By Donathan Salkaln:
On the very afternoon that two sons of Russian immigrants detonated bombs of mass hate in Boston, I had the uncomfortable predicament of finding a wallet on the Long Island Railroad. I was heading back to NYC after helping my mother with endless Sandy repairs. I remember it was the same day, because across the aisle, the young Latino who left his wallet (I’ll call him Miguel, hence forth, although that is not his real name) was sharing with his friend across from him, explosion photos on their iPhones.
They shared some of the photos with me as I had heard little of the attack. We spoke some, about terrorism, and I returned to reading an in depth story about yesterday’s news and they went back to jawing in Spanish, of which I know little. They seemed excited about where they were headed. Both were nicely dressed, as nice as late teens these days dress. It was as if they had worked hard all day, washed up and were going out. Miguel, at some point, fanned his money. A double date?
They got off, maybe Bayshore, and then a couple stops later I noticed the wallet. It was left on Miguel’s seat, along with a deck of cards. I quickly grabbed both, feeling bad in not discovering it earlier. Miguel was probably showing up to a poker game without cards or money. Not a fun evening.
I asked a passing conductor if he should take the wallet or I should mail it back to the kid. The conductor told me to mail. I opened the wallet and found the following: a NYS Driver’s Learner’s Permit with Miguel’s photo. His listed age was twenty-one with a P.O. Box address out east. There was also $143, a Medicaid card, and a Benefits Card.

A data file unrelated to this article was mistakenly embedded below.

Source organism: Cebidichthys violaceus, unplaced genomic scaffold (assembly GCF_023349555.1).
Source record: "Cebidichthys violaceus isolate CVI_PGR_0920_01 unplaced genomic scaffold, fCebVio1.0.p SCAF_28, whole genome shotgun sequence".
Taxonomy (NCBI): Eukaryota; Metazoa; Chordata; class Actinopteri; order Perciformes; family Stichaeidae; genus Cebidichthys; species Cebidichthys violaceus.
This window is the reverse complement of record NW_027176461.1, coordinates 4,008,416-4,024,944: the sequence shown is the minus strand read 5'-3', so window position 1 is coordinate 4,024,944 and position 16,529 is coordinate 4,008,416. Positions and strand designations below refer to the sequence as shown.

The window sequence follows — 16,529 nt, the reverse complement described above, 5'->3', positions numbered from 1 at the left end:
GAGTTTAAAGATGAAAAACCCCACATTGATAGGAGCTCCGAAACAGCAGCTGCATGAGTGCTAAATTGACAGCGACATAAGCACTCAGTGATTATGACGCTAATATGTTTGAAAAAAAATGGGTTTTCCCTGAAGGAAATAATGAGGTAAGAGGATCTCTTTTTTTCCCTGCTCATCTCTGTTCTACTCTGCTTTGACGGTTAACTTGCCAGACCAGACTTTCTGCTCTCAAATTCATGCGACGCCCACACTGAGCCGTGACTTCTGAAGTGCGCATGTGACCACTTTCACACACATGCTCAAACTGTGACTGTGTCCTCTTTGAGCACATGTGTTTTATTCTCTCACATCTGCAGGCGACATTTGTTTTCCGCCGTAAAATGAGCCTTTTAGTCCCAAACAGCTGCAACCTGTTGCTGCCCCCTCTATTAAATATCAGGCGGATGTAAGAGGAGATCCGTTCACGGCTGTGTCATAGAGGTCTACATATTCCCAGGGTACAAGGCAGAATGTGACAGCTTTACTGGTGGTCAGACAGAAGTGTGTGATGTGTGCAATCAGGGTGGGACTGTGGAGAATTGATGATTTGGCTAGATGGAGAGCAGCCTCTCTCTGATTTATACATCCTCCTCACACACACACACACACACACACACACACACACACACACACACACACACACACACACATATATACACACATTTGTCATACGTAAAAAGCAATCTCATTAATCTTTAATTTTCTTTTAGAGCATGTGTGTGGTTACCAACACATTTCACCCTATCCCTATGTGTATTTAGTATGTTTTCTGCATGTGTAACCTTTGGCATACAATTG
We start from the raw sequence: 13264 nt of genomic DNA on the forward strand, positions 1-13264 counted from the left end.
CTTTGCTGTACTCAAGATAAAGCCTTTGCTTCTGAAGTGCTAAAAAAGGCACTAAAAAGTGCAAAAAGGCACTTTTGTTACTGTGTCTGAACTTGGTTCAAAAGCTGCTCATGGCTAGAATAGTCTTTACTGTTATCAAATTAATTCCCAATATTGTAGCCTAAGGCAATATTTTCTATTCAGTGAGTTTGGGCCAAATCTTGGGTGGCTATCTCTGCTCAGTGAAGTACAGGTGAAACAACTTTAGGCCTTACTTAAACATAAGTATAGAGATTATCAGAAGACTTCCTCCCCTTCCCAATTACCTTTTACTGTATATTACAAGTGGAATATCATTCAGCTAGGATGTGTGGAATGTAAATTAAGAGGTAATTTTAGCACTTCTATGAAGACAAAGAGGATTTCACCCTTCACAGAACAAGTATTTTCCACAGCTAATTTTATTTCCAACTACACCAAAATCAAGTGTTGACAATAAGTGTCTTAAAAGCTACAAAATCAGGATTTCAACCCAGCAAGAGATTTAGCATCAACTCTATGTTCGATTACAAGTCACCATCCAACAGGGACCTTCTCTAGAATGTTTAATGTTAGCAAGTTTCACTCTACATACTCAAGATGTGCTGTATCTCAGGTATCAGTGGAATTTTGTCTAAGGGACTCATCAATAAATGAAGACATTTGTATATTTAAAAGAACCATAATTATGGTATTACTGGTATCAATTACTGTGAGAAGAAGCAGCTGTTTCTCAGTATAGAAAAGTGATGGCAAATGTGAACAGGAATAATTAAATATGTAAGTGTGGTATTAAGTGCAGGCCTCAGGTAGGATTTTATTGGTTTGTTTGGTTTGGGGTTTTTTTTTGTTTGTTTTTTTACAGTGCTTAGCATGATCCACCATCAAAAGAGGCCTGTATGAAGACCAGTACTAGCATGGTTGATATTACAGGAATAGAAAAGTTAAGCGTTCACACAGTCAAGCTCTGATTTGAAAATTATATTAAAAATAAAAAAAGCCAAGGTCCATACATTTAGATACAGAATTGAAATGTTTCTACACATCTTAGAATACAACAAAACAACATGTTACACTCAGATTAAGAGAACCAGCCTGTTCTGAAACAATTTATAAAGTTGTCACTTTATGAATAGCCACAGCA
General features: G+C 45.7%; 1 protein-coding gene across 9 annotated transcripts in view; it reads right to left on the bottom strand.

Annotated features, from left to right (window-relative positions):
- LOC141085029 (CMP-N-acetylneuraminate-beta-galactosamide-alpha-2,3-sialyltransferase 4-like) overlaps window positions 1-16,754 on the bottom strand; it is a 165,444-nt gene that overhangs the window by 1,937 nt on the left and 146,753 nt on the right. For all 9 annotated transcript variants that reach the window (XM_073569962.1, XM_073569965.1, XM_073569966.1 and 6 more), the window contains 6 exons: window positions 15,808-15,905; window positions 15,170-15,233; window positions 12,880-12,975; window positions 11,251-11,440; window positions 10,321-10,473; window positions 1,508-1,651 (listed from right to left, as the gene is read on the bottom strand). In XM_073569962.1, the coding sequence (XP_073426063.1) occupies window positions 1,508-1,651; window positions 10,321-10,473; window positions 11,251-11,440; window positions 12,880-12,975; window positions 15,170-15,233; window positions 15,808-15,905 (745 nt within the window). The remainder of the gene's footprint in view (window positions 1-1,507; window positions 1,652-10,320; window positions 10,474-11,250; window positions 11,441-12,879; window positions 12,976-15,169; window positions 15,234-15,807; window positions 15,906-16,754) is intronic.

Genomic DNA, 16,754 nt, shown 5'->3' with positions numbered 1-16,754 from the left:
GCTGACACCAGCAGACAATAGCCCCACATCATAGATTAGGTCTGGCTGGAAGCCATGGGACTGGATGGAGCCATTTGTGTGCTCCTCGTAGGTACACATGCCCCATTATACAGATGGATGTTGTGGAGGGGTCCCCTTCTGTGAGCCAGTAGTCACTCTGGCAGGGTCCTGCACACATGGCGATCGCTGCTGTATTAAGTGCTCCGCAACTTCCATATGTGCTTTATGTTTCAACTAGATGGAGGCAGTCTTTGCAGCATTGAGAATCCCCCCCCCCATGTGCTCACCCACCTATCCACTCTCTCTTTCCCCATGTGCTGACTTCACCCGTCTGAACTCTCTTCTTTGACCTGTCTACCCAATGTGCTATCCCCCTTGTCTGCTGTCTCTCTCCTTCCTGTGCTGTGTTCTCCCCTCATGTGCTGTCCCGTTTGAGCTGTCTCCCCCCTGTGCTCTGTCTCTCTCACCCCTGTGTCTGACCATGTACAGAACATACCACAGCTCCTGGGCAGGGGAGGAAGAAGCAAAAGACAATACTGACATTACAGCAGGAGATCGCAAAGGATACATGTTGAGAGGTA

Later that evening, I stood on a very long line to mail the wallet back. It was mayhem at the 34th St Main Post Office, being late on April 15th, tax’s deadline. I had plenty of time to wonder of how a kid such as Miguel came to benefit from free food and medical, all paid for by those very people I was on line with. I wondered if Miguel even paid income taxes.
I also wondered, this time aloud, if the terrorist attack was some evil ‘Boston Tea Party’ tax revolt. I got some very stoic stares from line mates, and decided to shut up.
We have since learned that the two Boston terrorists were sons of an immigrant family who took advantage of social programs, stretching from food stamps and welfare to college scholarships, just as Miguel from Long Island has.
Washington reports that there are close to fifty million Americans benefiting from food stamps. That’s not true and Washington should disclose the true numbers. A chunk of that fifty million are obviously Non-Americans. And what gets my crow is that the program doesn’t require the purchase of only American made or grown products. If I didn’t know better, I’d think a foreign country is running this country.
We need to get a better handle on our porous immigration and benefits programs. Realistic incentives need to be put in place be set to get as many immigrants, as possible, to join the rank and file of those law abiding Americans standing on line to pay their taxes. More oversight is needed in the dispense of social benefits to make sure that America’s truly needy receive them.
Ideas can be batted around, but in the end you just can’t ignore the problem: Long Island has been a destination of choice for illegal immigrants and the problem is resulting in children committing suicide.
According to a New York Times story (link below), the nationally award winning East Hampton school district’s student body has grown to 41 percent Hispanic, The school system has had to establish a program that teaches English as a second language. Bravo to that school’s principal who is trying so hard to address a situation that our government has been ignoring. But who foots the bills?
These kids and their families are in a very awkward position of taking from the system, not giving into the system, which creates a resentment among neighbors and results in the high school suicides that are mentioned in the article. Hopefuly Washington will pass an immigration bill that will open avenues toward citizenship.
Posted on Thu, May 10, 2012
by Donathan Salkaln